In February 2016, DC Comics announced that as part of the company's continuity relaunch called DC Rebirth, Detective Comics would resume its original numbering system with June 2016's issue #934. The 52 issues of Detective Comics volume 2 (2011-2016) were added to the original count of 881 issues from Detective Comics volume 1 (1937-2011), making Detective Comics #934 the premier issue following the end of the DC Rebirth initiative. The series was published twice-monthly.
The creative team beginning with issue #934 included writer James Tynion IV and artists Eddy Barrows and Alvaro Martinez. The series featured a team led by Batman and Batwoman (Kate Kane), operating out of a secondary base in the heart of Gotham known as the Belfry. Team members initially included Red Robin (Tim Drake), Spoiler (Stephanie Brown), Orphan (Cassandra Cain) and Clayface (Basil Karlo), with Batwing (Luke Fox) and Azrael (Jean-Paul Valley) later recruited as new members.Zatanna also briefly joins the team as a guest star in several issues. This status quo ended with the conclusion of Tynion's run on the series in issue #981, published May 2018. During the interim period without a permanent writer, Bryan Edward Hill wrote the story arc "On the Outside" starring Batman, Orphan, Signal, Katana and Black Lightning over issues #983-987 as a prelude to his ongoing series Batman and the Outsiders. The next regular writer, Peter Tomasi, began on the series with issue #994, published December 2018. Tomasi's run as writer continued for two years until issue #1033, published December 2020.
On March 27, 2019, DC Comics released the series' 1,000th issue, marking the second American comic book in history to reach that milestone after Action Comics in 2018. The issue, which coincided with Batman's 80th anniversary, is an anthology featuring several stories from a variety of different creative teams.
Writer Mariko Tamaki began on the series with issue #1034 as part of the Infinite Frontier line-wide relaunch.
- ^Action Comics amassed more individual issues, 904 in total, despite launching a year after Detective due to 42 issues (#601–642) in 1988–89 that were published weekly, and because of Detective Comics' bimonthly run from 1973 to 1975. The American record-holder for most issues published is Dell Comics' Four Color series, which amassed more than 1,300 issues over a 23-year run.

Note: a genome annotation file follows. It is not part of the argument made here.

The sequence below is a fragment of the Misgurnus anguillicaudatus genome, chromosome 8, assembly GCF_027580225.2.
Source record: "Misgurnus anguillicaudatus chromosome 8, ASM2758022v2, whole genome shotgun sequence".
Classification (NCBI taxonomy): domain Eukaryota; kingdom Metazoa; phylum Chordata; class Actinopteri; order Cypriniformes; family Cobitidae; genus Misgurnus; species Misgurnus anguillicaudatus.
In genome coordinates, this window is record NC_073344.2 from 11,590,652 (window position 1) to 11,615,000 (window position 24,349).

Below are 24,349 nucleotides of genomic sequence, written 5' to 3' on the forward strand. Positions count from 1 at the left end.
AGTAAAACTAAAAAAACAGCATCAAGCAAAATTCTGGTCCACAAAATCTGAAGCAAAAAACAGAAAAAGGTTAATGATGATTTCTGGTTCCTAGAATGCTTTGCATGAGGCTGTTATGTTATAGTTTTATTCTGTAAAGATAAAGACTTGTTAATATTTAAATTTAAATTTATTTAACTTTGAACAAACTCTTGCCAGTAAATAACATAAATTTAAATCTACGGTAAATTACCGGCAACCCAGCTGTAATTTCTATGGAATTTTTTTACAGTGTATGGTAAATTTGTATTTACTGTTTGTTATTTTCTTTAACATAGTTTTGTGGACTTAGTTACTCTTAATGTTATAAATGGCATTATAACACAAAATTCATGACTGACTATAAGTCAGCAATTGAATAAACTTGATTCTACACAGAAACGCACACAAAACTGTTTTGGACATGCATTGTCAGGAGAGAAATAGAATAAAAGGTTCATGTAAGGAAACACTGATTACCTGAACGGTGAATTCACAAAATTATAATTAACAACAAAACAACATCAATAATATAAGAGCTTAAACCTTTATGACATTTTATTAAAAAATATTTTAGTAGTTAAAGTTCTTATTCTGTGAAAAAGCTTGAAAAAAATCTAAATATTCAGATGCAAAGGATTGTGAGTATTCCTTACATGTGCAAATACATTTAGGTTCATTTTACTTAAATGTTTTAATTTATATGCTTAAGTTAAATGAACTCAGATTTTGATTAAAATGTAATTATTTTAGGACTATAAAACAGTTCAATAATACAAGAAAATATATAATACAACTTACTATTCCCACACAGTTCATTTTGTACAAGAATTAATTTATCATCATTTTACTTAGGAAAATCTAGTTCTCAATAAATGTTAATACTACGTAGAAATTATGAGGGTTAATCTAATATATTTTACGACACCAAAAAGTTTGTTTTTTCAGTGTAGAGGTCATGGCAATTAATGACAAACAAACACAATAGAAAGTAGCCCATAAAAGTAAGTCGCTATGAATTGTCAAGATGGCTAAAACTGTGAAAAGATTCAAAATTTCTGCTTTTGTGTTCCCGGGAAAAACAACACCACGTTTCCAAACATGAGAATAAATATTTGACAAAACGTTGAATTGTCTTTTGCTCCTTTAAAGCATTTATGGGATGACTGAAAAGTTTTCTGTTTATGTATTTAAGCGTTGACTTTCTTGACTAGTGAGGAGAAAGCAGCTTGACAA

- ^There was a shadowy cameo in Detective Comics #523 (Feb. 1983) and his first full appearance is credited to Batman #357 (March 1983)
See also: Batman collected editions
Volume 1 (1937-2011)
The Detective Comics series has been collected into a number of trade paperbacks and hardback collections.
Batman Archive editions
All DC Archive Editions are hardback only and printed on high quality archival paper.
|Title||Material collected||Publication date||ISBN|
|Batman Archives Vol. 1||Stories from Detective Comics #27–50||November 1997||HC: 978-0930289607|
|Batman Archives Vol. 2||Stories from Detective Comics #51–70||November 1997||HC: 978-1563890000|
|Batman Archives Vol. 3||Stories from Detective Comics #71–86||November 1997||HC: 978-1563890994|
|Batman Archives Vol. 4||Stories from Detective Comics #87–102||December 1998||HC: 978-1563894145|
|Batman Archives Vol. 5||Stories from Detective Comics #103–119||April 2001||HC: 978-1563897252|
|Batman Archives Vol. 6||Stories from Detective Comics #120–135||August 2005||HC: 978-1401204099|
|Batman Archives Vol. 7||Stories from Detective Comics #136–154||November 2007||HC: 978-1401214937|
|Batman Archives Vol. 8||Stories from Detective Comics #155–170||July 2012||HC: 978-1401233761|
|Batman: The Dynamic Duo Archives Vol. 1||Batman #164–166; Detective Comics #327–333||March 2003||HC: 978-1563899324|
|Batman: The Dynamic Duo Archives Vol. 2||Batman #168–171; Detective Comics #334–339||June 2006||HC: 978-1401207724|
The Batman Chronicles series plans to reprint every Batman adventure in color, in chronological order, in affordable trade paperbacks. It is not to be confused with the now-finished series of the same name.
|Title||Material collected||Publication date||ISBN|
|Batman Chronicles Vol. 1||Detective Comics #27–38; Batman #1||April 2005||SC: 978-1401204457|
|Batman Chronicles Vol. 2||Detective Comics #39–45; Batman #2–3; New York World's Fair Comics #2||September 2006||SC: 978-1401207908|
|Batman Chronicles Vol. 3||Detective Comics #46–50; Batman #4–5; World's Best Comics #1||May 2007||SC: 978-1401213473|